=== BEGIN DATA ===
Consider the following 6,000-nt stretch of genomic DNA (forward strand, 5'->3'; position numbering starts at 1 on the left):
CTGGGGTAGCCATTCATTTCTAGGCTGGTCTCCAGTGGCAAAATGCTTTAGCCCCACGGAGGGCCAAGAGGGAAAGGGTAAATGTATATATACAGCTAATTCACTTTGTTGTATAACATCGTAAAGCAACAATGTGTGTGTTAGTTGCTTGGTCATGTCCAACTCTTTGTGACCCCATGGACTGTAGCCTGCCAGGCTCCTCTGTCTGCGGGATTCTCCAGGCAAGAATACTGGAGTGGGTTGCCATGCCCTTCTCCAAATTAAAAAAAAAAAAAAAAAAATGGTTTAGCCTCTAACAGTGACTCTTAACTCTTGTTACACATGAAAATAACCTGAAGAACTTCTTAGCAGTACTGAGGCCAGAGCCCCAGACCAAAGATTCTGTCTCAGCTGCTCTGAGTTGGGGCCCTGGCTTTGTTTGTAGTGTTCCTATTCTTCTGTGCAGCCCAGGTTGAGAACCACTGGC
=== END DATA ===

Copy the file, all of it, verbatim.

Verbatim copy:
Consider the following 6,000-nt stretch of genomic DNA (forward strand, 5'->3'; position numbering starts at 1 on the left):
CTGGGGTAGCCATTCATTTCTAGGCTGGTCTCCAGTGGCAAAATGCTTTAGCCCCACGGAGGGCCAAGAGGGAAAGGGTAAATGTATATATACAGCTAATTCACTTTGTTGTATAACATCGTAAAGCAACAATGTGTGTGTTAGTTGCTTGGTCATGTCCAACTCTTTGTGACCCCATGGACTGTAGCCTGCCAGGCTCCTCTGTCTGCGGGATTCTCCAGGCAAGAATACTGGAGTGGGTTGCCATGCCCTTCTCCAAATTAAAAAAAAAAAAAAAAAAATGGTTTAGCCTCTAACAGTGACTCTTAACTCTTGTTACACATGAAAATAACCTGAAGAACTTCTTAGCAGTACTGAGGCCAGAGCCCCAGACCAAAGATTCTGTCTCAGCTGCTCTGAGTTGGGGCCCTGGCTTTGTTTGTAGTGTTCCTATTCTTCTGTGCAGCCCAGGTTGAGAACCACTGGC